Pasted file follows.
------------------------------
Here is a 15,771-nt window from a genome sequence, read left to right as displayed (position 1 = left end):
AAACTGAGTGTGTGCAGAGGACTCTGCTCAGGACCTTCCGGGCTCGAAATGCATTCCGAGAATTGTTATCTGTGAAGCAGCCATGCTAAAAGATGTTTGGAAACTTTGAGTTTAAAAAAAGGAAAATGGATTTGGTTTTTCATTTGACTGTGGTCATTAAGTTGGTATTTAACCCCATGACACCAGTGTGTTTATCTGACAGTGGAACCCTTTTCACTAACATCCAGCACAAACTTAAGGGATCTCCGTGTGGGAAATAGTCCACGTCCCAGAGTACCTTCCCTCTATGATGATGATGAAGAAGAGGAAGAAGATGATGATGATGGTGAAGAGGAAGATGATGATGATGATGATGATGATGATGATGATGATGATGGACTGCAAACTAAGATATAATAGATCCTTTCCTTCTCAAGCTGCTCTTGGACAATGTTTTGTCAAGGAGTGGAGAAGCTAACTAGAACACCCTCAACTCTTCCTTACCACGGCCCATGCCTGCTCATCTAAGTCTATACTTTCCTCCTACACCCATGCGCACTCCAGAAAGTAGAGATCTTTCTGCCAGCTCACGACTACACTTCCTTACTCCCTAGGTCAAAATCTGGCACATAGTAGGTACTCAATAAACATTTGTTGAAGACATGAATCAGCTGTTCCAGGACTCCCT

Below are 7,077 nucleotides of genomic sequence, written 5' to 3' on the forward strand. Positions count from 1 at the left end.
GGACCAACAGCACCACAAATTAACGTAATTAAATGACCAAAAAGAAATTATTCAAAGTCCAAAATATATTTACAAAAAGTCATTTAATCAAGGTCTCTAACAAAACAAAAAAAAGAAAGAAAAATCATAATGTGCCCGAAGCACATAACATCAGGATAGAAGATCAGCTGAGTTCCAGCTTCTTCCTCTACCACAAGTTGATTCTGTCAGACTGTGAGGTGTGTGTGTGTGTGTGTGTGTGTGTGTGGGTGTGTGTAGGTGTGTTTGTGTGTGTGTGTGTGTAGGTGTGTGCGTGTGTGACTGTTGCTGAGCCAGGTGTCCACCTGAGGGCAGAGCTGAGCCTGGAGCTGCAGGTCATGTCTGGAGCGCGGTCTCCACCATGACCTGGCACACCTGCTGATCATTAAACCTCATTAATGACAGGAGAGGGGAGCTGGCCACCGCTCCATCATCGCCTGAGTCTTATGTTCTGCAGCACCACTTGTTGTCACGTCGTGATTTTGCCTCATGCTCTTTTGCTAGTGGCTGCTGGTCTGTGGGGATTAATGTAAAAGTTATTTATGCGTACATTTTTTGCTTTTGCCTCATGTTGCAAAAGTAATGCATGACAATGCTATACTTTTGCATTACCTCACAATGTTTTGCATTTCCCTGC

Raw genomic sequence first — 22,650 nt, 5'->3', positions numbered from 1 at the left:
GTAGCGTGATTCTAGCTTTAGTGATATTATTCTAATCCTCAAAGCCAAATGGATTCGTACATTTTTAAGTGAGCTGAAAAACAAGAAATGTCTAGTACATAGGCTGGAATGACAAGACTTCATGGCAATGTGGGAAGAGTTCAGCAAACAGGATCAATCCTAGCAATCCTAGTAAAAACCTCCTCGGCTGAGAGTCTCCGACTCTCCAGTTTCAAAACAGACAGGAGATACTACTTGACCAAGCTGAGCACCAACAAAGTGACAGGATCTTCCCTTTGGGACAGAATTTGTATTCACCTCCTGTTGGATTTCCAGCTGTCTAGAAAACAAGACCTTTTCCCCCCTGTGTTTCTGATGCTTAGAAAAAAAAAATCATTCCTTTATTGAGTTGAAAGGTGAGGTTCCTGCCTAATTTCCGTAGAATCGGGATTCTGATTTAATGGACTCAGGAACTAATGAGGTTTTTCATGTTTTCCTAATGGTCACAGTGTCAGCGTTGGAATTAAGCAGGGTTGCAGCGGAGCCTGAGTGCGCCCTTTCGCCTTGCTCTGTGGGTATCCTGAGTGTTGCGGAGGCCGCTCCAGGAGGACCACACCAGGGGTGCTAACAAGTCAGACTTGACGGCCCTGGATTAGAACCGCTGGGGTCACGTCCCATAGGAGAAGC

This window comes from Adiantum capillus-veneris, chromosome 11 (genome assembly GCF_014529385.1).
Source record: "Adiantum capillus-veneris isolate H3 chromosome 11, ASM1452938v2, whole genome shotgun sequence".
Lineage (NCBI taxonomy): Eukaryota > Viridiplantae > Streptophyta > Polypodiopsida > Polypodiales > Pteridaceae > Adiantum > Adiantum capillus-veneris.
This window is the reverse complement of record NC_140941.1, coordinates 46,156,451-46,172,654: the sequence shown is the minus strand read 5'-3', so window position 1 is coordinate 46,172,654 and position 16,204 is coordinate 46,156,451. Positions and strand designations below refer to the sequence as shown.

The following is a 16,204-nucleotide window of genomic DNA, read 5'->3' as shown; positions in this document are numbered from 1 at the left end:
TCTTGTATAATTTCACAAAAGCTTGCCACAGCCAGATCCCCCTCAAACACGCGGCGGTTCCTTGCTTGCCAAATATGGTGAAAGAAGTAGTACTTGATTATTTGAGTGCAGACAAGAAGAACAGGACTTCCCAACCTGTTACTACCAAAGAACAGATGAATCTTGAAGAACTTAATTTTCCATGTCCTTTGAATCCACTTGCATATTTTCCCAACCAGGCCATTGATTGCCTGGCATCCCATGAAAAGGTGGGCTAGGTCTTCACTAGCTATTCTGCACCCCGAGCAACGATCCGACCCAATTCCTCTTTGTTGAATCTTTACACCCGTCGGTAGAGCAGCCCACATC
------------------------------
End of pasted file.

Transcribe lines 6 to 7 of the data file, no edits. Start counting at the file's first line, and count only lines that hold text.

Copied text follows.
GTAGCGTGATTCTAGCTTTAGTGATATTATTCTAATCCTCAAAGCCAAATGGATTCGTACATTTTTAAGTGAGCTGAAAAACAAGAAATGTCTAGTACATAGGCTGGAATGACAAGACTTCATGGCAATGTGGGAAGAGTTCAGCAAACAGGATCAATCCTAGCAATCCTAGTAAAAACCTCCTCGGCTGAGAGTCTCCGACTCTCCAGTTTCAAAACAGACAGGAGATACTACTTGACCAAGCTGAGCACCAACAAAGTGACAGGATCTTCCCTTTGGGACAGAATTTGTATTCACCTCCTGTTGGATTTCCAGCTGTCTAGAAAACAAGACCTTTTCCCCCCTGTGTTTCTGATGCTTAGAAAAAAAAAATCATTCCTTTATTGAGTTGAAAGGTGAGGTTCCTGCCTAATTTCCGTAGAATCGGGATTCTGATTTAATGGACTCAGGAACTAATGAGGTTTTTCATGTTTTCCTAATGGTCACAGTGTCAGCGTTGGAATTAAGCAGGGTTGCAGCGGAGCCTGAGTGCGCCCTTTCGCCTTGCTCTGTGGGTATCCTGAGTGTTGCGGAGGCCGCTCCAGGAGGACCACACCAGGGGTGCTAACAAGTCAGACTTGACGGCCCTGGATTAGAACCGCTGGGGTCACGTCCCATAGGAGAAGC

This window comes from Adiantum capillus-veneris, chromosome 11 (genome assembly GCF_014529385.1).